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Bluetooth Anywhere

Experimenting with Bluetooth in JavaScript apps on the web, in hybrid apps and React Native

With the popularity of IoT and Bluetooth support in browsers increasing, we asked ourselves: Can we control a device over Bluetooth, from a JavaScript app, on iOS and Android? Time for an experiment.

We will use 3 different environments: a web page in a desktop browser, a hybrid Cordova app and a React Native app. From each of these environments a connection is made to a Bluetooth device. Information is read from the Bluetooth device and displayed realtime on screen:

Our testing device: a Nordic Thingy:52

We found the perfect device; the Nordic Thingy:52. The Bluetooth Low Energy (BLE) device opens up a lot of possibilities and challenges for developers to do some fun stuff with.

Image of Nordic Semiconductor Thingy:52 IoT Sensor Kit

The Nordic Thingy:52 is a small multi-sensor semiconductor which has environment (temperature, humidity, pressure, air quality) and motion (accelerometer, gyroscope, compass) sensors. Thingy connects to Bluetooth-enabled devices and sends data to/from its sensors and actuators to an app and to the cloud. For Android/iOS there is a Nordic Thing:52 app and a web app.

How to read values of a Bluetooth Low Energy device?

When you’re connected to the Thingy, you can check which Generic Attributes (GATT) services are available. There are a list of standardised services available in the Bluetooth spec, such as Battery Level, Heart Rate, Location and Navigation.

Besides the standardised services from the spec, BLE devices can feature their own services and characteristic definitions. The Nordic Thingy:52, for example, has the Weather station service. This service has several characteristics such as temperature, pressure and humidity.

A mobile phone/tablet/browser is a GATT Client and the BLE device (Thingy) is the GATT Server. The Client will always initiate the request to a GATT Server. GATT (Generic Attributes) defines a hierarchical data structure that is exposed to connected Bluetooth Low Energy (LE) devices.

Each service and characteristic has a universally unique identifier (UUID). The UUIDs are necessary to connect and read data from a BLE device. Services from the spec have their UUIDs also standardised. The UUID of the Battery Service for, example, is 0x180F.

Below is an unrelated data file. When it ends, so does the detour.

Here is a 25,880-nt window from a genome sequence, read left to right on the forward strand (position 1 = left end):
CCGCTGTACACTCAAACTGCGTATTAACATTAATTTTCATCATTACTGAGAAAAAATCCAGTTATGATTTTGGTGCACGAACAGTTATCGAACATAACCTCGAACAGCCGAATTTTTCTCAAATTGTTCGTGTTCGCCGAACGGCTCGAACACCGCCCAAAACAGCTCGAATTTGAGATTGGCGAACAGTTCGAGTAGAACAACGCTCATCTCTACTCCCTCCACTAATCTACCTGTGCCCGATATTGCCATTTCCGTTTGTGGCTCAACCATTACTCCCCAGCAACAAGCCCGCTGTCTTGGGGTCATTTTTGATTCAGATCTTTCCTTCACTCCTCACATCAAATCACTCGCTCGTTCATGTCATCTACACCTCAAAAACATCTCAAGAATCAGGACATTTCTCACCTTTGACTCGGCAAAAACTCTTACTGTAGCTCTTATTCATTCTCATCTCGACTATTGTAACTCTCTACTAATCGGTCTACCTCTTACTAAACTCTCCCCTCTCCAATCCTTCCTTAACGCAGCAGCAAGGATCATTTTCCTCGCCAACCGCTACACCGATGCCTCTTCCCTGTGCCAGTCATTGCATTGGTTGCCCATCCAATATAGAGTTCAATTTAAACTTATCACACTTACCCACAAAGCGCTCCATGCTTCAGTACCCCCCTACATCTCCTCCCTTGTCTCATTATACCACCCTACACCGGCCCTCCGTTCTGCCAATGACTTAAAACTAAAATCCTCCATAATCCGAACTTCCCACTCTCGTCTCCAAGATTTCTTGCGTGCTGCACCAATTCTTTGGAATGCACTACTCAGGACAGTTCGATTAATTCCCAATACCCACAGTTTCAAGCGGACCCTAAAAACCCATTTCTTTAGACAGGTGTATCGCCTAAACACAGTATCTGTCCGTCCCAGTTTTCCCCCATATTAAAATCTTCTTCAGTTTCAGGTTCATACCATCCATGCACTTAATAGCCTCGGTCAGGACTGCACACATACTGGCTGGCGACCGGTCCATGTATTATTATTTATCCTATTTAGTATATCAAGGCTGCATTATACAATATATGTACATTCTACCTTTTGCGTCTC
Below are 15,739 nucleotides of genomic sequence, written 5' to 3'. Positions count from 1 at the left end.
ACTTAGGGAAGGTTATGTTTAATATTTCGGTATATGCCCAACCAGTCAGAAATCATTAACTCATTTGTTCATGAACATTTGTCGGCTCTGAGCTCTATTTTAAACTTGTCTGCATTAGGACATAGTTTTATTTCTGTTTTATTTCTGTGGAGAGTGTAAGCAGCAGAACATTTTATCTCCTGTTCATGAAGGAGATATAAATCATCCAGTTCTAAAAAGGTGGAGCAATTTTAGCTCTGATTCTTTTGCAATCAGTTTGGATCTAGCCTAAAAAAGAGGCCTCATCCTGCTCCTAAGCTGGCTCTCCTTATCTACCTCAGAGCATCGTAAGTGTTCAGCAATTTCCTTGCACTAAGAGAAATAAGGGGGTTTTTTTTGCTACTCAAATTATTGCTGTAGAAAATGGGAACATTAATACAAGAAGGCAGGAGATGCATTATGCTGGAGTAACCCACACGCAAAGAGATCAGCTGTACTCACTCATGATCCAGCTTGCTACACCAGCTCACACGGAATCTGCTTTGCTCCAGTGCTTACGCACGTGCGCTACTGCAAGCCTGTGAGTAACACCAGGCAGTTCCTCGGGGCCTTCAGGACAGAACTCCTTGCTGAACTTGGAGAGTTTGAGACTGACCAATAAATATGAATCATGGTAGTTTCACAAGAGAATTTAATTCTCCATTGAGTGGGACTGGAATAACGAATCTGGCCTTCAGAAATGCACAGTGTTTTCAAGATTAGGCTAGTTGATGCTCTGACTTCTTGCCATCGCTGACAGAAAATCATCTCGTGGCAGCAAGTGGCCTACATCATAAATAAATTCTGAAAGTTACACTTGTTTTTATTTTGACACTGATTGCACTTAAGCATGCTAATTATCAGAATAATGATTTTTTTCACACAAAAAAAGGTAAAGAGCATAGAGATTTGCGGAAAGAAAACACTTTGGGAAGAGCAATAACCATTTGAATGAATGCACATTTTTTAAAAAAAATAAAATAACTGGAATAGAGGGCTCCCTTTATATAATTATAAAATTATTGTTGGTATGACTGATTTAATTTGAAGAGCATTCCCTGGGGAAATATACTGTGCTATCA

If a device has its own services (like the Weather station example in the Thingy:52), it needs to provide UUIDs for those services and characteristics. These UUIDs can usually be found in the documentation of the device.

Now we have everything we need to start experimenting.

Can we control a device over Bluetooth via Web Bluetooth?

We're going to read the battery level of the Thingy with the Web Bluetooth API from Chrome on desktop. Let's get into the code.

Requesting Bluetooth devices advertising the Bluetooth GATT Thingy Configuration Service:

const TCS_UUID = "ef680100-9b35-4933-9b10-52ffa9740042" //Thingy Configuration Service
navigator.bluetooth.requestDevice({
  filters: [{ services: [TCS_UUID] }], 
  optionalServices: ["battery_service"]
})

Using filters only shows the relevant device and saves energy. Executing requestDevice() opens a browser dialog window that only shows the device you need.

requestDevice() returns a promise. Connect to the GATT server, get the Battery Service and the Battery Level:

navigator.bluetooth.requestDevice({...})
  .then(device => device.gatt.connect())
  .then(server => server.getPrimaryService('battery_service'))
  .then(service => service.getCharacteristic('battery_level'))

To enable notifications when a characteristic changes we use startNotifications(). After enabling this we add the event listener characteristicvaluechanged to get notified of changes in the characteristic.

.then(characteristic => {
  characteristic.startNotifications()
    .then(() => {
      characteristic.addEventListener(
        'characteristicvaluechanged', 
        onCharacteristicChanged
      )
    })